Pollution created by motorised vehicles is poisoning our children
25 September, 2020
It’s not Low Traffic Neighbourhoods that create pollution
• THE accelerated roll-out of Low Traffic Neighbourhoods (LTNs) (or as we know them in Islington, people-friendly streets) is a response to manage a surge in private car usage as public transport has become less feasible and attractive for many.
Already many people I know have made the often-difficult decision, morally or financially, to buy a car because they feel this has become the only available option to them to travel in their own city.
I am supporting LTNs, road filters, and segregated or marked-up cycle lanes because these initiatives are creating feasible transport options for people who do not need to rely on a car for practical, physical, or mental reasons.
Unless we make it safer and nicer to get around on foot, by bike, or other non-motorised means, London will continue to be paralysed by traffic.
This impacts emergency vehicles, accessible transport, and police as they are getting stuck in congestion created by private cars.
In addition pollution created by motorised vehicles is also directly poisoning our children, particularly the ones sitting inside the car, stunting their lungs, and potentially affecting them adversely for the rest of their lives.
I have heard it said that LTNs create pollution. I have also heard that LTNs create congestion. These are both misguided arguments.
It is, of course, the number of people deciding to drive their cars between one destination and another that is causing the pollution and congestion. We have got to be honest about the root cause of a problem.
LTNs are not it. I own a car. It’s small, it was bought used, it’s electric, and shared with other people in my community. However I am acutely aware that every time I use it I am part of the problem.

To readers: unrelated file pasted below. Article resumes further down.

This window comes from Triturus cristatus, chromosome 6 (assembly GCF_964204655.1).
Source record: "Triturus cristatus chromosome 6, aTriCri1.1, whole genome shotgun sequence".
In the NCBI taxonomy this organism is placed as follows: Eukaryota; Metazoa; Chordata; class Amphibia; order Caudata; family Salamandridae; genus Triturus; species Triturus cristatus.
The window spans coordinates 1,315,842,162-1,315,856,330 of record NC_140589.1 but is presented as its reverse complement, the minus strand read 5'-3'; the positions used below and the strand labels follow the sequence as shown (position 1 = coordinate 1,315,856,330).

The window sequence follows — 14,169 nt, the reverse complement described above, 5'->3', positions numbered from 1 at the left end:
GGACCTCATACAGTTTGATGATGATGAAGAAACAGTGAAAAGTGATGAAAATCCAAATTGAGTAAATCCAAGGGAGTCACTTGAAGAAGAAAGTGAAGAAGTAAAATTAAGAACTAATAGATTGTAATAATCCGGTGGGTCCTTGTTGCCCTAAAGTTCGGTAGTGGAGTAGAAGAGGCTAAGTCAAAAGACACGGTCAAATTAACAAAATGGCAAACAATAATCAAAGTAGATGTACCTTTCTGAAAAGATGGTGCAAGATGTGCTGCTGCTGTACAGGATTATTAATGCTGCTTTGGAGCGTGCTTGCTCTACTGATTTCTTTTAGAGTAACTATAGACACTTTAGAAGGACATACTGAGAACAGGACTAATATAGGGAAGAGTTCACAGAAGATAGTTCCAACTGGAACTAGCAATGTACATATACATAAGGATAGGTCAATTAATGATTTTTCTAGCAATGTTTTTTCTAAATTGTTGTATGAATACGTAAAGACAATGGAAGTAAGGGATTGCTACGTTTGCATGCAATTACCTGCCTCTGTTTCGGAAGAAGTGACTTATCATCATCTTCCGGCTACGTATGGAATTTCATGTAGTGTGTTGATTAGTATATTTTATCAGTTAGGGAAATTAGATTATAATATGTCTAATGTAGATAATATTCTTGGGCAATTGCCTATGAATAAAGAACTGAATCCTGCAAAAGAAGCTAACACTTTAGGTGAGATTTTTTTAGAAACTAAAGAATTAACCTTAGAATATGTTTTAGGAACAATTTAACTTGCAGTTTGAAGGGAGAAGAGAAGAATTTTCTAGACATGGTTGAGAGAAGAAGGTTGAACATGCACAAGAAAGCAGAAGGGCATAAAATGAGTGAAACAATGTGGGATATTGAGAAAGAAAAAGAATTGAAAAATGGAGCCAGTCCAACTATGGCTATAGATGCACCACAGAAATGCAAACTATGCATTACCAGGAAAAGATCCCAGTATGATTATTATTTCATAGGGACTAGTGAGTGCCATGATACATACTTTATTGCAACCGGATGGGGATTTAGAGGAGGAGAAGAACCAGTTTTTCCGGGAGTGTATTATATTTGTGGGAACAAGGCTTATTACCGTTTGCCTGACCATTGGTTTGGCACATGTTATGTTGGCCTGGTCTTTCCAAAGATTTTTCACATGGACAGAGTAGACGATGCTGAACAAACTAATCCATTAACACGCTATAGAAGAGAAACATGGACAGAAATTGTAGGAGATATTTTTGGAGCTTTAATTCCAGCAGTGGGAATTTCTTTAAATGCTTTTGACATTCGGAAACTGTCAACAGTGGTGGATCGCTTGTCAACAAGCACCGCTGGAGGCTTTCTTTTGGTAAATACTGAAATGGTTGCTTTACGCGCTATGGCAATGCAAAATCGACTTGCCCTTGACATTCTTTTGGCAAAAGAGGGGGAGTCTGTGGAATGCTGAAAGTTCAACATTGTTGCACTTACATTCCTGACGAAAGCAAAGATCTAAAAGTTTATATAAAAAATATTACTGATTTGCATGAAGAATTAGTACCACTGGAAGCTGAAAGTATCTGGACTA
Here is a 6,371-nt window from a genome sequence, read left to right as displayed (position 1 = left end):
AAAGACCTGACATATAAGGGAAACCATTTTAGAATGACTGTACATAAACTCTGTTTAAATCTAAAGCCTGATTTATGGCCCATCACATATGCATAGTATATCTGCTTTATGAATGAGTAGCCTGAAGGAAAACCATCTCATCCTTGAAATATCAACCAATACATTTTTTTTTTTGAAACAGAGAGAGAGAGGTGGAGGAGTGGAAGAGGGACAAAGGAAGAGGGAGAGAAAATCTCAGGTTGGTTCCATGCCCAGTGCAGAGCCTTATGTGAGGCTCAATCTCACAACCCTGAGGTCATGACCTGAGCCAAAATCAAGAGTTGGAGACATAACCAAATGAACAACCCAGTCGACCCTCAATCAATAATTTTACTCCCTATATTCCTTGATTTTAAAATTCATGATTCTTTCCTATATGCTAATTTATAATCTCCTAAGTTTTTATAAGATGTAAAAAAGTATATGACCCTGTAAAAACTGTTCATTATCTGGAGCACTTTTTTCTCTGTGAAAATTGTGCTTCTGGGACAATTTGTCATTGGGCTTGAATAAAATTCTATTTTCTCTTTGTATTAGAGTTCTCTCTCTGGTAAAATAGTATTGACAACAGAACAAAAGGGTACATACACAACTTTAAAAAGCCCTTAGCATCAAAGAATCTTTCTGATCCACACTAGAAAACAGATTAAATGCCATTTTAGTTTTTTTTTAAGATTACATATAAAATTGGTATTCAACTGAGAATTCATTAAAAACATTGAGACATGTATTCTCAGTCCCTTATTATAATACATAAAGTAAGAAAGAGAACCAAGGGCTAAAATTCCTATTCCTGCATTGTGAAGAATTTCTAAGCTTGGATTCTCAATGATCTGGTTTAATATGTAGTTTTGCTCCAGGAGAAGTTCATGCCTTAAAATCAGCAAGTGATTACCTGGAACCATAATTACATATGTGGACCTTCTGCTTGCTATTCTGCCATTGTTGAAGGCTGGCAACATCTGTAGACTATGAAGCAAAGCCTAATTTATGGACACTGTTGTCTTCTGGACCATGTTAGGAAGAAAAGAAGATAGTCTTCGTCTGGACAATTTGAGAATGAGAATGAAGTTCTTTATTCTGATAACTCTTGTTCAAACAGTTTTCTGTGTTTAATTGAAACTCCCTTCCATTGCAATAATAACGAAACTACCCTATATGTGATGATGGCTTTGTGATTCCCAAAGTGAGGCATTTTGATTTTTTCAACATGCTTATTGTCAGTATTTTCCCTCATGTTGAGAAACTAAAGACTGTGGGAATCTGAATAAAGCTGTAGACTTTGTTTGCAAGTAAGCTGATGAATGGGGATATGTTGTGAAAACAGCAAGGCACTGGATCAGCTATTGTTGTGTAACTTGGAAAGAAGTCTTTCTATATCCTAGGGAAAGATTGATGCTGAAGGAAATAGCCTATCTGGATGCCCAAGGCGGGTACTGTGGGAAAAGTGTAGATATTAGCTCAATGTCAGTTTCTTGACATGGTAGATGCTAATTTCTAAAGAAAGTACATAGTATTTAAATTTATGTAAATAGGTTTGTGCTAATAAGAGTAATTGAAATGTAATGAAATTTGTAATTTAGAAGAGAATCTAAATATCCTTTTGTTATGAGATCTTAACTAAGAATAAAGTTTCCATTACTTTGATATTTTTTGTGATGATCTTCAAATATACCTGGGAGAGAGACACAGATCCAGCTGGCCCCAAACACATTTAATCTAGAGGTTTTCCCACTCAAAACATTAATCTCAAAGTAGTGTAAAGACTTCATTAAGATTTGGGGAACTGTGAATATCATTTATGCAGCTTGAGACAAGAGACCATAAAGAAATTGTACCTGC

I live on a street surrounded by large main residential roads. My child goes to school adjacent to the A1 and what becomes the A10. So I have an interest in wanting traffic to reduce on small and main roads. But shouldn’t we all?
The hard truth is that about 25 people die prematurely in London every day because of air pollution, a great proportion of which is generated by traffic.
They don’t die because of LTNs. They don’t die because of cycle lanes or filtered streets or reduced speed limits or less parking. They die because we decided to drive. It’s that simple.
So next time we reach for those car keys (and I am not for one moment suggesting people physically or mentally dependent on their cars should consider doing this or anyone else who for practical reasons absolutely needs to drive) let’s ask ourselves, do I really need to make this journey in my car?
Might there be another way I can reach my destination, or could it be I don’t need to make the journey at all? We all have responsibility in reducing traffic because we are the traffic.
Unless you are campaigning against LTNs so you can protect your own perceived right to drive your car where you want, when you want and how you want, thus limiting the available options for everyone else, I hope you hear me.
And if you do, why not join me in campaigning for less traffic overall, through implementation of the Ultra Low Emission Zone, repurposing of parking spaces for green spaces, investment in active travel infrastructure, demand for better collaboration in delivery services, support for our public transport etc etc?